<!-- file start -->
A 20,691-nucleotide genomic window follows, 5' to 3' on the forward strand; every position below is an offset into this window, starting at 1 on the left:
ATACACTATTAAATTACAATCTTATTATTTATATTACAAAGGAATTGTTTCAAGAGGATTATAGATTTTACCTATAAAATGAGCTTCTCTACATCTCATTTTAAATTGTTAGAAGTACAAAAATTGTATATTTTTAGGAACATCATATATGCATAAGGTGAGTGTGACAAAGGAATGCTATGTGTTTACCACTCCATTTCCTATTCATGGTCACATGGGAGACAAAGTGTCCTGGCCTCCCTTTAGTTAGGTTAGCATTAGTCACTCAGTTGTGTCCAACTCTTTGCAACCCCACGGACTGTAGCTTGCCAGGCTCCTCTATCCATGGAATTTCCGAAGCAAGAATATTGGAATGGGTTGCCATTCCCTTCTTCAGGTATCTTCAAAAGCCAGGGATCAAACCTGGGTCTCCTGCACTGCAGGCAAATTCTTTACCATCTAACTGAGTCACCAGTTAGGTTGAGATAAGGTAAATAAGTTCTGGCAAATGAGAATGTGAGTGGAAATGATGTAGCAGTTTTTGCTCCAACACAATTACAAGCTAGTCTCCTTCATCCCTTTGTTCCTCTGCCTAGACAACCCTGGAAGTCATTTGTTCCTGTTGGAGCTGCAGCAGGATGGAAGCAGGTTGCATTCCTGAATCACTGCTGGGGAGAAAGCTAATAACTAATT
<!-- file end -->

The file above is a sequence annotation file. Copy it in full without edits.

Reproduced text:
A 20,691-nucleotide genomic window follows, 5' to 3' on the forward strand; every position below is an offset into this window, starting at 1 on the left:
ATACACTATTAAATTACAATCTTATTATTTATATTACAAAGGAATTGTTTCAAGAGGATTATAGATTTTACCTATAAAATGAGCTTCTCTACATCTCATTTTAAATTGTTAGAAGTACAAAAATTGTATATTTTTAGGAACATCATATATGCATAAGGTGAGTGTGACAAAGGAATGCTATGTGTTTACCACTCCATTTCCTATTCATGGTCACATGGGAGACAAAGTGTCCTGGCCTCCCTTTAGTTAGGTTAGCATTAGTCACTCAGTTGTGTCCAACTCTTTGCAACCCCACGGACTGTAGCTTGCCAGGCTCCTCTATCCATGGAATTTCCGAAGCAAGAATATTGGAATGGGTTGCCATTCCCTTCTTCAGGTATCTTCAAAAGCCAGGGATCAAACCTGGGTCTCCTGCACTGCAGGCAAATTCTTTACCATCTAACTGAGTCACCAGTTAGGTTGAGATAAGGTAAATAAGTTCTGGCAAATGAGAATGTGAGTGGAAATGATGTAGCAGTTTTTGCTCCAACACAATTACAAGCTAGTCTCCTTCATCCCTTTGTTCCTCTGCCTAGACAACCCTGGAAGTCATTTGTTCCTGTTGGAGCTGCAGCAGGATGGAAGCAGGTTGCATTCCTGAATCACTGCTGGGGAGAAAGCTAATAACTAATT